Purpose: To investigate whether the socioeconomic status of children and adolescents with asthma is associated with optimal use of asthma medications in a health care system that provides free access to prescribed medications.
Methods: A cohort of 29,018 children (5-12 y) and adolescents (13-17 y) with asthma was reconstructed from the administrative health database of the Régie de l'assurance maladie du Québec in Canada. Adherence to the Canadian Asthma Guidelines was compared between low-income patients (patients living in families receiving social assistance) and higher-income patients (patients living in middle-class families with working parents). Both groups of patients had free, universal access to medical care and prescribed medications. Patients were considered adherent if they had: (1) 10 doses or fewer of a short-acting beta2-agonist (SABA) per week or (2) greater than 10 doses of a SABA per week plus greater than 1,000 microg of beclomethasone chlorofluorocarbon (CFC) per day. A second definition of adherence was used in which the 10 doses of SABA were replaced by 3 doses.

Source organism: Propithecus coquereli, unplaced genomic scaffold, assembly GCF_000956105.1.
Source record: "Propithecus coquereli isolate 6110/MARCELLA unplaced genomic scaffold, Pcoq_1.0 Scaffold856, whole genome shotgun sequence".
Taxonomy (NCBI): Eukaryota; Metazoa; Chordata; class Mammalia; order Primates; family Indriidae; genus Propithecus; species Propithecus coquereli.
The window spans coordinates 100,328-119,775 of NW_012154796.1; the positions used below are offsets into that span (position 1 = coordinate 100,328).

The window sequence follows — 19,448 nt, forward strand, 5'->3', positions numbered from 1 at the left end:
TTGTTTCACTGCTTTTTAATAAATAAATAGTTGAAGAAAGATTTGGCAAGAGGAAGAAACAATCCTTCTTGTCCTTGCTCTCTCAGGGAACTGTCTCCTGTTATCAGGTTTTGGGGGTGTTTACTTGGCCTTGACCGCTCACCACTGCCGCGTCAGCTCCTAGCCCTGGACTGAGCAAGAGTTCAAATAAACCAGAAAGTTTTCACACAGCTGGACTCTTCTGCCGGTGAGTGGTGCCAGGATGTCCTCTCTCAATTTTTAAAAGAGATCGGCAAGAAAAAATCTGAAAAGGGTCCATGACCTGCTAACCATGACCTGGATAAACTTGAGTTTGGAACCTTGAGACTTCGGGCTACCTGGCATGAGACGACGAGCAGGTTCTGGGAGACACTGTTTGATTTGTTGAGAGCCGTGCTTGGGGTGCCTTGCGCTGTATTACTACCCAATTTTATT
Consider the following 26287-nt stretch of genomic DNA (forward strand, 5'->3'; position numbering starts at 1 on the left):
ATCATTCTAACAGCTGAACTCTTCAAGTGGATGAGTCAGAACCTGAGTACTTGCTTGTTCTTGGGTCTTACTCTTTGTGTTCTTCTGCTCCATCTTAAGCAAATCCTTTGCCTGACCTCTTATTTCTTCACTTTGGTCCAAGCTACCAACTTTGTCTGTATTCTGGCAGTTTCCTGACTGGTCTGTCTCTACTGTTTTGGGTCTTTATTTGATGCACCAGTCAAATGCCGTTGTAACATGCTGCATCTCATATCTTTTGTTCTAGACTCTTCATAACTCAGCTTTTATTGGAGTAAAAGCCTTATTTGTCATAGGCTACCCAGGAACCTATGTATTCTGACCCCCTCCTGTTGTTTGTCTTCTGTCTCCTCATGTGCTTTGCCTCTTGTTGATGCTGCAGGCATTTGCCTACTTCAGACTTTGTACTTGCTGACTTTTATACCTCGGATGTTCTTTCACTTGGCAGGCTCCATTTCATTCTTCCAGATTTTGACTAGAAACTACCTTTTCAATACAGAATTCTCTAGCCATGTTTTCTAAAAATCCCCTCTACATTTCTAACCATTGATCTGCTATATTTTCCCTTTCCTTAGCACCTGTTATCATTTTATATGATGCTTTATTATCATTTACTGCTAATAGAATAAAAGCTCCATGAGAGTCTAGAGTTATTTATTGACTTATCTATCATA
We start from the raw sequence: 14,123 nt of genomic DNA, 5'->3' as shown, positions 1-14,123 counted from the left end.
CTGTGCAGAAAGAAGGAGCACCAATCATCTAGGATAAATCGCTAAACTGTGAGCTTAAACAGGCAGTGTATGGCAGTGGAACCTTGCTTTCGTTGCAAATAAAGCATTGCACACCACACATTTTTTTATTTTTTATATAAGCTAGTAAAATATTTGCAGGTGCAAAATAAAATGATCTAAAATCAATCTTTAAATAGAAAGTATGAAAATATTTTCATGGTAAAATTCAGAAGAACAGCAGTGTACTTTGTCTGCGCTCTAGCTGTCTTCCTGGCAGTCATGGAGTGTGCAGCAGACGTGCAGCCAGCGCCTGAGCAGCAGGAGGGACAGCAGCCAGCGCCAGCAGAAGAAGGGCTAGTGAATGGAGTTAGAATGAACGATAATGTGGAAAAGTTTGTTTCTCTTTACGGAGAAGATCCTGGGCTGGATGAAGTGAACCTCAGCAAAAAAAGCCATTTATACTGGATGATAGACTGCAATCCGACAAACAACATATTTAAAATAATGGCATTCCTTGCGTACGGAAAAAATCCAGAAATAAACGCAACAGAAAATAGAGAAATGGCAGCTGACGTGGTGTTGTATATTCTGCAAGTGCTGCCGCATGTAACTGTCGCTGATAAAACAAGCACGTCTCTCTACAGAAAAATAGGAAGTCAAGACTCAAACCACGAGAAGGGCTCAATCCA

Results: Our cohort comprised 7,454 adolescents and 21,564 children. Within each definition, low-income adolescents had similar rates of adherence as higher-income adolescents (p = .08-.4). Low-income children, however, had lower rates of adherence than higher-income children when the first definition of adherence was used (76% vs. 80%; p < .001).
Conclusion: Our study showed that socioeconomic status had a small influence on the likelihood of receiving treatment in adherence with the Canadian Asthma Guidelines among children, whereas no association was detected among adolescents.